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Ron has no trouble performing fellatio on himself. Prints available here.

Who likes mosquitoes? Bats are nature’s insecticide, and love them.  A single Little Brown Bat can consume upwards of 1000 mosquitoes per hour, and do so for upwards of 40 years.  There have been several cases where farmers noticed a sharp rise in pest-damage to crops after eliminating a colony of bats from their property, and sought to encourage their return.

A Ghost Bat at the Adelaide Zoo. Ghost Bats are vulnerable to extinction.

A Ghost Bat at the Adelaide Zoo. Ghost Bats are vulnerable to extinction.

Meanwhile, fruit and nectar-loving flying foxes are key pollinators (as it gets stuck to their muzzles as they feed), and seed-dispensers (through their poop), both of which help forests regenerate. Forests that are filled with critters people generally do like a lot more than bats.

Unfortunately, despite being such important and beneficial animals, nearly 1/4 of bat species are threatened with extinction. On top of the usual human-induced culprits such as habitat loss, microbats in North America are now falling prey to a fungal infection called White Nose Syndrome. It has been called “the greatest threat to bats ever seen”, and has caused population declines of upwards of 90%.

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Photo credit: Nancy Heaslip, with the New York Department of Environmental Conservation.

Flying Foxes in Australia, meanwhile, keep finding themselves on the receiving end of “relocation” efforts. In 2013 in Charters Towers, Queensland, the local council used smoke, paintballs, high-pressure water hoses, and fireworks to drive 80,000 bats out of town. Acting against (or perhaps because of) the advice of conservationists, they did it during a critical time in the birthing season when infants were too big to fly with their mothers, but to small to fly by themselves, effectively wiping out the next generation. Rescuers were prevented from rescuing downed pups.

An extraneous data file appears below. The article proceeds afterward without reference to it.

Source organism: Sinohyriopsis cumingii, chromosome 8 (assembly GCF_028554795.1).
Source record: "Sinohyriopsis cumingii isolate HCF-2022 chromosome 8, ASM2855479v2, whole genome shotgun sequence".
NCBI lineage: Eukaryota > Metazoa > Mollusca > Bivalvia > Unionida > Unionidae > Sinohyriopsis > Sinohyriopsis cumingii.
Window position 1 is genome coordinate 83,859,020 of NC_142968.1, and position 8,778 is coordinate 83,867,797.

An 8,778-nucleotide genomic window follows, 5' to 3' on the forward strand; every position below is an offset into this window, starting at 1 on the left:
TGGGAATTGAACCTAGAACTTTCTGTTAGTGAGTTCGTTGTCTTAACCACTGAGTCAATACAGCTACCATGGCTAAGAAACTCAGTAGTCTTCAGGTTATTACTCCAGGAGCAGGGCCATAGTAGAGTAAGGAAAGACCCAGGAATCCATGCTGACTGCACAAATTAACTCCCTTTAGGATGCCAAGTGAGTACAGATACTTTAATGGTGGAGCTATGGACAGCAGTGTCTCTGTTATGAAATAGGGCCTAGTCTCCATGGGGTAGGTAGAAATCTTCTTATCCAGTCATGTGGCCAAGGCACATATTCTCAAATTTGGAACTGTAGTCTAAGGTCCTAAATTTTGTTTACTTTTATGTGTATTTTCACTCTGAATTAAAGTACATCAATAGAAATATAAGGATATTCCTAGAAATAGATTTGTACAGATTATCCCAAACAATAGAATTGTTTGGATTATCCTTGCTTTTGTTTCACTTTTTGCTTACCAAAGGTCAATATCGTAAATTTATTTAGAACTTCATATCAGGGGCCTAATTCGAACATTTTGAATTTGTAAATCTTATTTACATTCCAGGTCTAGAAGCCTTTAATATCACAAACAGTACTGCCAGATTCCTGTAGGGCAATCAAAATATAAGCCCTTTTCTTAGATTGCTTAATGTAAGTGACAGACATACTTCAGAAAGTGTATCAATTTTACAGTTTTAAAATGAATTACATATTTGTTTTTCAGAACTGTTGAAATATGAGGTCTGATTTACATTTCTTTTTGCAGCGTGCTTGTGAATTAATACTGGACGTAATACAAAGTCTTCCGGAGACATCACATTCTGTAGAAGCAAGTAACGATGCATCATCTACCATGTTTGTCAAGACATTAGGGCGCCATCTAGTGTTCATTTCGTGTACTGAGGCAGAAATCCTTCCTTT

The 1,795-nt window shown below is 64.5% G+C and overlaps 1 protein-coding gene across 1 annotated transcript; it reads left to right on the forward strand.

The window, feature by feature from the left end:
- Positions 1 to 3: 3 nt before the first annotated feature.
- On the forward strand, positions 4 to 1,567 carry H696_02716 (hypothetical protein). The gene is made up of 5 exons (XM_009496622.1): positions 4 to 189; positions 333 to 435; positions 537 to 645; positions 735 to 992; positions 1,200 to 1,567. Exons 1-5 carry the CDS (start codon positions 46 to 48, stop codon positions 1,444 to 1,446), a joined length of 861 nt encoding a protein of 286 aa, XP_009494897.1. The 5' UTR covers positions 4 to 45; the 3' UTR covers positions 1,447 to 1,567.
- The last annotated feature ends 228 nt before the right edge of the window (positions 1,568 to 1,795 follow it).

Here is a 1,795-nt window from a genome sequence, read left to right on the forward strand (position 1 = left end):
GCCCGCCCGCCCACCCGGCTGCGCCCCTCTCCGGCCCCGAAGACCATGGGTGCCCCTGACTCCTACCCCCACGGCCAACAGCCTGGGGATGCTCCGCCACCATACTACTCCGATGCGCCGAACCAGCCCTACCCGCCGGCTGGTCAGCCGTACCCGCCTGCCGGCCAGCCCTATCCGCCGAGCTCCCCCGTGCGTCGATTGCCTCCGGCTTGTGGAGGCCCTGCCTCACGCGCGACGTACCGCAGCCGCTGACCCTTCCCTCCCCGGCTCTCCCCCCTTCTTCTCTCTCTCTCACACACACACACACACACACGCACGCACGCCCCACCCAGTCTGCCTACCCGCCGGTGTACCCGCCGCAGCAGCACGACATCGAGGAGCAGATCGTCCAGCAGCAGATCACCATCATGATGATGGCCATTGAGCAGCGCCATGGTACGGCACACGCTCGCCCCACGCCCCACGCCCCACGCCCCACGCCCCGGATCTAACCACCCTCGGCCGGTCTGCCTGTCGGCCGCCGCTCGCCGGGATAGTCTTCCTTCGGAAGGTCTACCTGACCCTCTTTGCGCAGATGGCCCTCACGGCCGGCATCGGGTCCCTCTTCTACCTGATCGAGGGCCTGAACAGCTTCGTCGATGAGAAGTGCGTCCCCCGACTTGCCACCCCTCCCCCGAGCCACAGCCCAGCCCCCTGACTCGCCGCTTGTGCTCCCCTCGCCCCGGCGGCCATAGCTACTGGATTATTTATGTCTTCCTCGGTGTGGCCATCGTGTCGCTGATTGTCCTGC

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These bats are believed to have re-settled in Townsville, where they were again forced to relocate. But where do they go when we keep destroying their habitat? Entire colonies are now disappearing (as I heard from a conservationist involved in a count), yet their conservation statuses rarely seem to change.

In a town in New South Wales, residents recently tried to set fire to a colony of bats, stating “reduced quality of living, and damage to property”.  I think the bats could say the same thing about living near humans. Humans encroach on their homes, cut down their forests so they have nowhere to go, and then have the audacity to try and set fire to them while calling the bats a plague? Give me a break!!!!!!!

And it isn’t just in Australia. The Mauritian government recently culled 18,000 endemic Mauritian Flying Foxes — a staggering 20% of the threatened population.

So how can you help bats? Install bat-boxes. If you live in warmer climes, don’t trim dead leaves off palm trees, as these can serve as roosts. Volunteer at or donate to rescue centres and other conservation efforts. But most importantly, inform others of how cool bats can be. During my time volunteering at BatReach Kuranda, I shared the stories of the bats I cared for, and several people sent messages saying they had never realised how amazing bats are. The stigma can so easily be reversed if people just open their minds.

Brad would thank you if you do.

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Further reading: To Know Bats is to Love Them

Facility Spotlight: Vancouver Aquarium